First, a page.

Of the many musicians who have marked the 50th anniversary of Ralph Vaughan Williams’s death this year, none has worked more vigorously than conductor Richard Hickox – the perennial champion of English music. It is an oddly apt twist of fate therefore that has rendered ENO’s production of Vaughan Williams’s opera Riders to the Sea – initially intended as a tribute to the composer – a tribute equally to the life and work of Hickox himself, who died suddenly a mere four days before he was due to conduct the opening night.

With its paired themes of death and rebirth, fatalism and transcendence, a more fitting piece would be hard to find, but lest its content be overwhelmed by context, it should be emphasised just what an unusual work it is: a one-act tragedy whose miniature proportions (Riders is a fleeting 40 minutes in length) manage to encompass an epic emotional and dramatic scope. In a new multimedia staging directed by Fiona Shaw, the result is an astonishingly vivid and poignant work that somehow manages to overcome all the awkwardly unfashionable conventions associated with operatic tragedy.

Adapting J. M. Synge’s play of the same name, Riders is the tale of Maurya – a woman who has lost husband, father and five sons to drowning, the last discovered only as the play opens. Overcome by premonitions she begs her remaining son Bartley not to attempt the sea-crossing to Galway, but he refuses, leaving her alone with her two daughters. When news arrives of his death Maurya is finally able to make peace with her fate, and accept her own death.

With its three central soprano roles and orchestral scoring dominated by high strings and woodwind, Riders is a study in both textural and dramatic innovation – a response to the tradition of male-dominated tragedies that addresses (and answers) the question of what happens to the women left behind.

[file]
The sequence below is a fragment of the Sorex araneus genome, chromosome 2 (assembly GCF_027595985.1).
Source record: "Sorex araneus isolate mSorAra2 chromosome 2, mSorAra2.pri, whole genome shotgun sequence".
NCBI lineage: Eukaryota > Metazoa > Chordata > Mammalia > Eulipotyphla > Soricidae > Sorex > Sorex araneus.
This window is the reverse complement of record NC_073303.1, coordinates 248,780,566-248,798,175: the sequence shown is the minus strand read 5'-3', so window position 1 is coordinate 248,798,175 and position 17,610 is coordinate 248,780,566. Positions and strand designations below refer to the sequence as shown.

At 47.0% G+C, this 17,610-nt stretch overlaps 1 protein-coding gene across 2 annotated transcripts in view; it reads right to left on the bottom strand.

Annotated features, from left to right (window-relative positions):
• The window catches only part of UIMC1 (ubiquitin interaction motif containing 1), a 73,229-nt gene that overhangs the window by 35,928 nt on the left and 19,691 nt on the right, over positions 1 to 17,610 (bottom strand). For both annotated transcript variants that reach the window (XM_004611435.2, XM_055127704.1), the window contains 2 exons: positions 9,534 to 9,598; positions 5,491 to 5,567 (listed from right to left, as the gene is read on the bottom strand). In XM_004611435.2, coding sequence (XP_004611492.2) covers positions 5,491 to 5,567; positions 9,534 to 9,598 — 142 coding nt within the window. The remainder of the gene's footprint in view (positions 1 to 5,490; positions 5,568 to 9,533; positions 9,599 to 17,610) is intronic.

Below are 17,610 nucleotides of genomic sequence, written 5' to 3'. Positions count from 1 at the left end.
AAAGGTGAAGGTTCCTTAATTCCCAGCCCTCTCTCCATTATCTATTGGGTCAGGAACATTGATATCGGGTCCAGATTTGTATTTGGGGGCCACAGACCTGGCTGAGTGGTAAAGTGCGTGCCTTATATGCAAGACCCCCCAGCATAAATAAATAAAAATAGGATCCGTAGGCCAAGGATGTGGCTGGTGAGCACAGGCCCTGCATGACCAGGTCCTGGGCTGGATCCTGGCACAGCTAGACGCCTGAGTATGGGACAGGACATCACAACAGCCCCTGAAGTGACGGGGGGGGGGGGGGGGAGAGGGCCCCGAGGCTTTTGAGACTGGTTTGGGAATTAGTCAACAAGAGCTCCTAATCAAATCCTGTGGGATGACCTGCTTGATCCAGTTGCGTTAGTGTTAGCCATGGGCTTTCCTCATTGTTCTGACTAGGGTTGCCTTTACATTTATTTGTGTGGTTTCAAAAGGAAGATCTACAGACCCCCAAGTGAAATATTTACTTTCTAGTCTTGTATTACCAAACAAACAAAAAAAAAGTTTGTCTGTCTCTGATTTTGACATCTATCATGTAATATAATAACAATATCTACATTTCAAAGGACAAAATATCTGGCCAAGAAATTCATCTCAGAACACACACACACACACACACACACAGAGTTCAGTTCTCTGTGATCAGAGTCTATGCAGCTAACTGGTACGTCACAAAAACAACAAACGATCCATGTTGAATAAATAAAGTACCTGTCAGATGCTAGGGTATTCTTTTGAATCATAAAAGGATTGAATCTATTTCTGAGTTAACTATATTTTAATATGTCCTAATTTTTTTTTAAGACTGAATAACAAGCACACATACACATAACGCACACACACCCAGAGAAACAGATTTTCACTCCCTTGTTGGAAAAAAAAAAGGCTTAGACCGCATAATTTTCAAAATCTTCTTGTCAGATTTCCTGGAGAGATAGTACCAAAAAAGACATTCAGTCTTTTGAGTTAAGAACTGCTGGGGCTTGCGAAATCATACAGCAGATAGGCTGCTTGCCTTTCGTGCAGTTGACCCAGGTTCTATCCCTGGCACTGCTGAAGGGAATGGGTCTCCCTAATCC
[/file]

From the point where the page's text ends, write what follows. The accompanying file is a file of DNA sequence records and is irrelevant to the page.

Patrician Bardon, fresh from her triumph in Partenope, provided the agonising core of the drama as Maurya, bringing her astonishing dramatic conviction and vocal command to the difficult role, supported ably by the well-matched voices of Claire Booth and Kate Valentine (PICTURED) as her daughters.

The true (anti)hero of the work however is Nature – the only force of agency in the work, and one that in Dorothy Cross and Tom Pye’s set takes on an agressive dominance, permeating the entire space and rendering its human inhabitants mere squatters in its inhospitable territory.

In this bleak and challenging vision, Fiona Shaw and ENO have created a genuinely fitting tribute to Vaughan Williams, whose insights into our national identity began and ended with landscape, going so much deeper than the benign chocolate-box pastoralism with which he is so often associated.